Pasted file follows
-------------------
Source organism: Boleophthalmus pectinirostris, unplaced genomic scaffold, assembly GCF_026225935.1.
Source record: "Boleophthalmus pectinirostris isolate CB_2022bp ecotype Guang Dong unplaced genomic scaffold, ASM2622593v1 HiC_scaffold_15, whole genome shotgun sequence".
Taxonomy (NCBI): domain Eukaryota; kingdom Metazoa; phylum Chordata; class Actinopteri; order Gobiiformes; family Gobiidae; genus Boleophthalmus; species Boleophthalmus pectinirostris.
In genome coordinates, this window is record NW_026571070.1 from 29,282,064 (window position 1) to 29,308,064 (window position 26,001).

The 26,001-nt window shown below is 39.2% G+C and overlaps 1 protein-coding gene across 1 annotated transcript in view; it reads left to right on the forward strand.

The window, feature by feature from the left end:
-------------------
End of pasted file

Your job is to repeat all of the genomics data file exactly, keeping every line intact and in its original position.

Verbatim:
Source organism: Boleophthalmus pectinirostris, unplaced genomic scaffold, assembly GCF_026225935.1.
Source record: "Boleophthalmus pectinirostris isolate CB_2022bp ecotype Guang Dong unplaced genomic scaffold, ASM2622593v1 HiC_scaffold_15, whole genome shotgun sequence".
Taxonomy (NCBI): domain Eukaryota; kingdom Metazoa; phylum Chordata; class Actinopteri; order Gobiiformes; family Gobiidae; genus Boleophthalmus; species Boleophthalmus pectinirostris.
In genome coordinates, this window is record NW_026571070.1 from 29,282,064 (window position 1) to 29,308,064 (window position 26,001).

The 26,001-nt window shown below is 39.2% G+C and overlaps 1 protein-coding gene across 1 annotated transcript in view; it reads left to right on the forward strand.

The window, feature by feature from the left end: